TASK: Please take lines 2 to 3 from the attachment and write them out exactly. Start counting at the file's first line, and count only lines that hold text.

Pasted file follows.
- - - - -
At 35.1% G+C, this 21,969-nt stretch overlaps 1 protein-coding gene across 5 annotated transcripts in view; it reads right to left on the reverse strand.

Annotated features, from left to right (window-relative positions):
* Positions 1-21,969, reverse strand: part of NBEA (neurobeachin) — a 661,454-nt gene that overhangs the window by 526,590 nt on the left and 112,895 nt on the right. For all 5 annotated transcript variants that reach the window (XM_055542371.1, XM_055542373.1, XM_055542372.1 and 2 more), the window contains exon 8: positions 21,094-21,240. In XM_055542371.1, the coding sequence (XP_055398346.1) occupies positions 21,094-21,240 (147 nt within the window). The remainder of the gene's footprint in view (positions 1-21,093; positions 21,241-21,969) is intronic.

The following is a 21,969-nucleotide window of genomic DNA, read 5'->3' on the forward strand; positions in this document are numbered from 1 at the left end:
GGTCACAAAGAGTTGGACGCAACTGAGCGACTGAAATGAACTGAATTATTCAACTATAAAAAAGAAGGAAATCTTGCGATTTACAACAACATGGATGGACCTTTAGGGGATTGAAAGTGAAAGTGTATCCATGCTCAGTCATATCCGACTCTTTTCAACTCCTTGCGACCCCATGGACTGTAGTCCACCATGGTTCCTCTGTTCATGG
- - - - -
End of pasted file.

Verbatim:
Annotated features, from left to right (window-relative positions):
* Positions 1-21,969, reverse strand: part of NBEA (neurobeachin) — a 661,454-nt gene that overhangs the window by 526,590 nt on the left and 112,895 nt on the right. For all 5 annotated transcript variants that reach the window (XM_055542371.1, XM_055542373.1, XM_055542372.1 and 2 more), the window contains exon 8: positions 21,094-21,240. In XM_055542371.1, the coding sequence (XP_055398346.1) occupies positions 21,094-21,240 (147 nt within the window). The remainder of the gene's footprint in view (positions 1-21,093; positions 21,241-21,969) is intronic.